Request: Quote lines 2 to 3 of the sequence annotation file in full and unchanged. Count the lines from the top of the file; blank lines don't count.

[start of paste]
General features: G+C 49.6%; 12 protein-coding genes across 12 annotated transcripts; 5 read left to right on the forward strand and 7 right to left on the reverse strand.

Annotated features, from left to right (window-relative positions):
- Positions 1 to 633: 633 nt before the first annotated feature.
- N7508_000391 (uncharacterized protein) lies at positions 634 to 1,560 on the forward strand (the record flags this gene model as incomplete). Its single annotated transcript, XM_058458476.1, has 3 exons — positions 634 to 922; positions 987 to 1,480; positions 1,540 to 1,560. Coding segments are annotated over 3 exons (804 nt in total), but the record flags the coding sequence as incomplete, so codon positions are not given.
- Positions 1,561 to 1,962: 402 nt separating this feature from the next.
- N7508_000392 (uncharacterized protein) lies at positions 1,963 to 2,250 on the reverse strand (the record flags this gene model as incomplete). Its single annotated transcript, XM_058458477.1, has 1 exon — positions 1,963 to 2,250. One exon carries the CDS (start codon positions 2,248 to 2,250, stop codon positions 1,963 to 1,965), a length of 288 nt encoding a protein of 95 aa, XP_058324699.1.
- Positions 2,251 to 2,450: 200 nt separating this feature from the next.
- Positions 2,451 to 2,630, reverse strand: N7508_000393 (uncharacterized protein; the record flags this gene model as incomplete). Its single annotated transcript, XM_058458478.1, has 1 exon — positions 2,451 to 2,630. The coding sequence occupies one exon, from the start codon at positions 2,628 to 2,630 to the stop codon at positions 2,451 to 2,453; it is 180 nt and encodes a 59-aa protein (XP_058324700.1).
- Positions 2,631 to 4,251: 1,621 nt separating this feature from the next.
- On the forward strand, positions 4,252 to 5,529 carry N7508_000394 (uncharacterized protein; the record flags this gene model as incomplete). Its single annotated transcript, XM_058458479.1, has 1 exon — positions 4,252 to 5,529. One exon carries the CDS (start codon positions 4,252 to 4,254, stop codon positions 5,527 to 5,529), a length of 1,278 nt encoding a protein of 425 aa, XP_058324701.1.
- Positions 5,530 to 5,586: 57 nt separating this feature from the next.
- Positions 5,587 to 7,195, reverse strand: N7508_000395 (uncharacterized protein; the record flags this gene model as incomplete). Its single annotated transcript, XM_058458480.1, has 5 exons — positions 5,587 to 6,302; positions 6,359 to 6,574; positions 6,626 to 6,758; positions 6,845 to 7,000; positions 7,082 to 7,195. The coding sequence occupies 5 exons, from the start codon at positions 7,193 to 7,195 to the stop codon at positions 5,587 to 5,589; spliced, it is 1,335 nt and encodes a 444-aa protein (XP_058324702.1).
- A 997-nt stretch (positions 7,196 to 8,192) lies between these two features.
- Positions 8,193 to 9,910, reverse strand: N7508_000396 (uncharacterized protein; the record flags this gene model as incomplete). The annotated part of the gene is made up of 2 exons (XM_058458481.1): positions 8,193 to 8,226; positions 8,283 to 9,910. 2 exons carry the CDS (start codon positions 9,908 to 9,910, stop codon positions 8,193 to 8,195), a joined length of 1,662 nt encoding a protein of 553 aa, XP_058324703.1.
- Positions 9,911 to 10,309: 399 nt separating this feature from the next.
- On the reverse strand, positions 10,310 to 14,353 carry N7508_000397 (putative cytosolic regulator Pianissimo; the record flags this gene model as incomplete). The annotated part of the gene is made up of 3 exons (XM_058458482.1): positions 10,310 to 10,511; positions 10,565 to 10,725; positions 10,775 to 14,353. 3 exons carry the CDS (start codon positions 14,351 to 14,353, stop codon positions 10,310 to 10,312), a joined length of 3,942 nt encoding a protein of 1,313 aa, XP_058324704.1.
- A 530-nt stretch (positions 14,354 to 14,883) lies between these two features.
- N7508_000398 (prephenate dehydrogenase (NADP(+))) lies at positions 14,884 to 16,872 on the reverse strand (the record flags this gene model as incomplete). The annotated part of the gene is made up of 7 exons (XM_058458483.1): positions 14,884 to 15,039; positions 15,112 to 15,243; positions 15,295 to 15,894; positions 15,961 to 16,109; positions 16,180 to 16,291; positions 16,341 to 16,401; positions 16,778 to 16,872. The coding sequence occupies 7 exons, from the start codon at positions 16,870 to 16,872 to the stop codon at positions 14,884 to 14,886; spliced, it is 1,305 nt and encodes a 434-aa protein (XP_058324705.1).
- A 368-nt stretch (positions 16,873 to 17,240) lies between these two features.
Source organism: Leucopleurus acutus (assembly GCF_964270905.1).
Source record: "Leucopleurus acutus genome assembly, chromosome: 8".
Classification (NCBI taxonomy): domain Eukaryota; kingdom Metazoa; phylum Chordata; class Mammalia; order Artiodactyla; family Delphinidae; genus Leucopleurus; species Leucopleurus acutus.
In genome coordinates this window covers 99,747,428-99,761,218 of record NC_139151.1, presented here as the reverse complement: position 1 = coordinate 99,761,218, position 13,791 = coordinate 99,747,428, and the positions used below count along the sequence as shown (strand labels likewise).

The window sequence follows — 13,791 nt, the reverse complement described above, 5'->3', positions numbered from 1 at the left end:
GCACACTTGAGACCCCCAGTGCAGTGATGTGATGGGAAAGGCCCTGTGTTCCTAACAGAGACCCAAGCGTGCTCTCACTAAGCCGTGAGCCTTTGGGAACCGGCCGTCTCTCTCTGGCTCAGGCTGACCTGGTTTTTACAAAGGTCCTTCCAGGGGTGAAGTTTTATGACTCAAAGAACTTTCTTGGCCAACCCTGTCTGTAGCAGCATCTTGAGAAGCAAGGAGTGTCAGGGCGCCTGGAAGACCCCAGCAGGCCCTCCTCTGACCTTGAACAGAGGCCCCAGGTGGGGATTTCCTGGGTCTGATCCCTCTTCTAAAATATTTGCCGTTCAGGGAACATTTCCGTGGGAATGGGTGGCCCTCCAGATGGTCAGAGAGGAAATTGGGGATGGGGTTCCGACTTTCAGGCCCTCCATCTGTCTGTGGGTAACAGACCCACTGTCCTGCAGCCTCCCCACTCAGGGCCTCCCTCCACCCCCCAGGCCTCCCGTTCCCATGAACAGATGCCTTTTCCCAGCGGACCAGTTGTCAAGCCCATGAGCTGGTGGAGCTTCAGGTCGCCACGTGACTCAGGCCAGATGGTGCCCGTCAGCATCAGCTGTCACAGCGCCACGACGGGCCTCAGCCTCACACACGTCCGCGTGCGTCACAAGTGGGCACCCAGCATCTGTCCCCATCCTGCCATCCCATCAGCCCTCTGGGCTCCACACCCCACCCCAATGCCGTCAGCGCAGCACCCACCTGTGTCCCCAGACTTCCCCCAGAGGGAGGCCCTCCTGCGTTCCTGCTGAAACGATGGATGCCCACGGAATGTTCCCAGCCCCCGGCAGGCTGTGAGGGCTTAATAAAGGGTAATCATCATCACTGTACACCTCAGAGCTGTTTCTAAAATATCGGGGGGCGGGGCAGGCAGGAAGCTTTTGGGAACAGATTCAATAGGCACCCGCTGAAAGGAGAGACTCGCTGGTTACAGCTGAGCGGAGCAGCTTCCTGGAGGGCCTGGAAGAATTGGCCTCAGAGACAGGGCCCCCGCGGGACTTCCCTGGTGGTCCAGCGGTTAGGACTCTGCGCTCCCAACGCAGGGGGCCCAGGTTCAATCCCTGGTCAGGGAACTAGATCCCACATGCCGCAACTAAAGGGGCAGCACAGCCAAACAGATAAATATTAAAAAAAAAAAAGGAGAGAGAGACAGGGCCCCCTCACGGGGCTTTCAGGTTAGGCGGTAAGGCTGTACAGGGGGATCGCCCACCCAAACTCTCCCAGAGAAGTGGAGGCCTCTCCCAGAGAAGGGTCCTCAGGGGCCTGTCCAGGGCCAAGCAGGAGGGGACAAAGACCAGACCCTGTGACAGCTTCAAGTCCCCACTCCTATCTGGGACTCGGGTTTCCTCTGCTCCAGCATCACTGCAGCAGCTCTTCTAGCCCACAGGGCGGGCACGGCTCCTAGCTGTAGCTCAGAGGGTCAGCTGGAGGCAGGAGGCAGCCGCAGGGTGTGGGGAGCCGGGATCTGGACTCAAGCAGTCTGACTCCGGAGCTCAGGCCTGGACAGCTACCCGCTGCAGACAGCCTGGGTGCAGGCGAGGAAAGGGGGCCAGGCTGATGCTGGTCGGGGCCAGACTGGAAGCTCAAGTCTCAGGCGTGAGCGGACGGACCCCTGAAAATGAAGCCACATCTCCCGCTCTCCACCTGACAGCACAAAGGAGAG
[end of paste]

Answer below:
Annotated features, from left to right (window-relative positions):
- Positions 1 to 633: 633 nt before the first annotated feature.